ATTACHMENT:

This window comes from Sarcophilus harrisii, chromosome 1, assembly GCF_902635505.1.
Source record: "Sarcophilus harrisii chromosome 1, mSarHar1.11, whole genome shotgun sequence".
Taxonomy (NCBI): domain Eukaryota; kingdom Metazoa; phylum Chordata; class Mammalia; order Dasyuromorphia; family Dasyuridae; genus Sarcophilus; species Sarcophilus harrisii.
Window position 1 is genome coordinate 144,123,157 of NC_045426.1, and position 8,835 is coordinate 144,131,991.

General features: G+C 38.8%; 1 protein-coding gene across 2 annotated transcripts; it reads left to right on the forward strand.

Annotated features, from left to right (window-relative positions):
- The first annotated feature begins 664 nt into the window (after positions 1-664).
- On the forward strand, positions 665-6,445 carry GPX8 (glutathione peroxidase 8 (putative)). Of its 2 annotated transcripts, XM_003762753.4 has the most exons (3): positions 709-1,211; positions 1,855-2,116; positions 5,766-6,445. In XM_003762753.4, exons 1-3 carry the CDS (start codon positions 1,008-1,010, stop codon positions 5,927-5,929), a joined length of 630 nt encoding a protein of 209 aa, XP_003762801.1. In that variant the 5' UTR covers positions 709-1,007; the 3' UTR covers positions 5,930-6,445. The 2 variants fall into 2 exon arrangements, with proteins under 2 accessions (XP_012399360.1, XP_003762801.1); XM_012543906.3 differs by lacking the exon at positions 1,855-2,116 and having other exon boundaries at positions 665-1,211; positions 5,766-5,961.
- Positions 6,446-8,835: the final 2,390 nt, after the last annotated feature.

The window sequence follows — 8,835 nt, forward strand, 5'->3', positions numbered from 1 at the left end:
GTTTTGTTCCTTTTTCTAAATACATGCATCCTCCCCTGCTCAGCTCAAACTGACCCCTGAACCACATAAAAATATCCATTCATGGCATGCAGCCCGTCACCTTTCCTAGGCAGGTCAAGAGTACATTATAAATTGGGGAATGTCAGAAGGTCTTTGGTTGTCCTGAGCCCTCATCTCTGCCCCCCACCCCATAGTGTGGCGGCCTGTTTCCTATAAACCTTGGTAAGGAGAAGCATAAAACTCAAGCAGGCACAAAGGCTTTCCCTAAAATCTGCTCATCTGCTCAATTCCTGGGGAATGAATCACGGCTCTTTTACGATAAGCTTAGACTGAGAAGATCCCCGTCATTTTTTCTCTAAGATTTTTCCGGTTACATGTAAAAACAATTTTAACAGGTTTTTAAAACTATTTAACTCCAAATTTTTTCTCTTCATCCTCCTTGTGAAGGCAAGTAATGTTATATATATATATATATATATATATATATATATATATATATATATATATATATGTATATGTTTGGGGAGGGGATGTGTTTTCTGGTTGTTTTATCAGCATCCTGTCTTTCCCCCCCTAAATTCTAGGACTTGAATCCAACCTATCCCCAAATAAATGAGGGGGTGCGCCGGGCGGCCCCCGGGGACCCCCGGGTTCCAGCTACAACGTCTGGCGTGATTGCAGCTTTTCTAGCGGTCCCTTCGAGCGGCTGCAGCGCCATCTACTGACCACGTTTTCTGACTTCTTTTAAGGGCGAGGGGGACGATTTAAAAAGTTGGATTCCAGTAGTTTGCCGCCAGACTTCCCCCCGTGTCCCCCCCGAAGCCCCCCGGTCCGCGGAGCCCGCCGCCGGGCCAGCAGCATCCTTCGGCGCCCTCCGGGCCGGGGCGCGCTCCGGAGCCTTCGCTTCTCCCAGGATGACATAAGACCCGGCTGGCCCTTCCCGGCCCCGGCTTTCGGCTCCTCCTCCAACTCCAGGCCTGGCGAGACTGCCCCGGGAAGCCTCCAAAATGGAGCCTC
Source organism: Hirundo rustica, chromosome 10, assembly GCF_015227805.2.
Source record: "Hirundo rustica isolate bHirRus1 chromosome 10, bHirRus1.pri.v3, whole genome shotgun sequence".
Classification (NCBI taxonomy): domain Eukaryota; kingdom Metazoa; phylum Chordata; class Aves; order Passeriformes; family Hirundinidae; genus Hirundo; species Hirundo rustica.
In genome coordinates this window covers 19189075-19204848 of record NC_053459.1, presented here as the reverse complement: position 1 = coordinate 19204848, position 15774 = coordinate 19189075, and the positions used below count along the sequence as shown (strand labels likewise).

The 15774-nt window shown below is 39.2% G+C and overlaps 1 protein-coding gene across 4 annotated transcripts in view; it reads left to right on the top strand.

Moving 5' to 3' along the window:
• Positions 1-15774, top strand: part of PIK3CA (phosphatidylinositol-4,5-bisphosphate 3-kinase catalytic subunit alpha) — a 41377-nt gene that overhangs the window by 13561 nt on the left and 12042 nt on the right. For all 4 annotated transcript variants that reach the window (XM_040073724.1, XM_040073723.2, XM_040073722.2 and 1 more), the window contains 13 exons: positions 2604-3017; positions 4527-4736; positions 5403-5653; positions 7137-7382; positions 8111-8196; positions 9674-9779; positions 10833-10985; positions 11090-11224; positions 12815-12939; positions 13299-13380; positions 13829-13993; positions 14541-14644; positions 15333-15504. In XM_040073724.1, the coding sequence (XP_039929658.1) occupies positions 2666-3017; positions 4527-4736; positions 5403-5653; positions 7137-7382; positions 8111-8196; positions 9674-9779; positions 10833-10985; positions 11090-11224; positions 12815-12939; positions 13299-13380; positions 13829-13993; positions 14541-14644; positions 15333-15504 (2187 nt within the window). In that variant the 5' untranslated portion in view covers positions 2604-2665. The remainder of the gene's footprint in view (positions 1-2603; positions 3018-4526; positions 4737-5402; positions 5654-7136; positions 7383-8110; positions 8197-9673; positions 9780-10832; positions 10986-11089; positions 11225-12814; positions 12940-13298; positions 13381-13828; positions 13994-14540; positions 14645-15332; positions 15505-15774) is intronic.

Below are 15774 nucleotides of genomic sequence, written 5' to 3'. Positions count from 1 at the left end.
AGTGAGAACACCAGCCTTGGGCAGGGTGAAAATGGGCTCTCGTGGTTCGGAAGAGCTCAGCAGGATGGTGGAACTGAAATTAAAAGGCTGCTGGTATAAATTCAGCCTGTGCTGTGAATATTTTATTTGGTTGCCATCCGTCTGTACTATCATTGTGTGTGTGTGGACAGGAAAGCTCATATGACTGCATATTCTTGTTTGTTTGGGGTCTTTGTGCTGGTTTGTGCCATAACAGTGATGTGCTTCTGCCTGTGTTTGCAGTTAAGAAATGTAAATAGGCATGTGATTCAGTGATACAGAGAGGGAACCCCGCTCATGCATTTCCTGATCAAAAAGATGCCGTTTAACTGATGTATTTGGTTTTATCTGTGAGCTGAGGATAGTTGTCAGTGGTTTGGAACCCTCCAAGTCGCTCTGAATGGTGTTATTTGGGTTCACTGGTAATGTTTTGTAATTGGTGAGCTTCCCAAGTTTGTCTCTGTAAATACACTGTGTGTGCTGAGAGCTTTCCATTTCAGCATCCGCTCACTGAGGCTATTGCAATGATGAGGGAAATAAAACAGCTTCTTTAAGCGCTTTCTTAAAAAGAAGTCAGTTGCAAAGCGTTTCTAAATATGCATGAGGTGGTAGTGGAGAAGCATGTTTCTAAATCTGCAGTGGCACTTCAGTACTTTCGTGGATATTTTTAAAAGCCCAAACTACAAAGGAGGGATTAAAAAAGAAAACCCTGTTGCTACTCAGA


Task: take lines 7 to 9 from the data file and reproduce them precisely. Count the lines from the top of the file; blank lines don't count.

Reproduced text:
- The first annotated feature begins 664 nt into the window (after positions 1-664).
- On the forward strand, positions 665-6,445 carry GPX8 (glutathione peroxidase 8 (putative)). Of its 2 annotated transcripts, XM_003762753.4 has the most exons (3): positions 709-1,211; positions 1,855-2,116; positions 5,766-6,445. In XM_003762753.4, exons 1-3 carry the CDS (start codon positions 1,008-1,010, stop codon positions 5,927-5,929), a joined length of 630 nt encoding a protein of 209 aa, XP_003762801.1. In that variant the 5' UTR covers positions 709-1,007; the 3' UTR covers positions 5,930-6,445. The 2 variants fall into 2 exon arrangements, with proteins under 2 accessions (XP_012399360.1, XP_003762801.1); XM_012543906.3 differs by lacking the exon at positions 1,855-2,116 and having other exon boundaries at positions 665-1,211; positions 5,766-5,961.
- Positions 6,446-8,835: the final 2,390 nt, after the last annotated feature.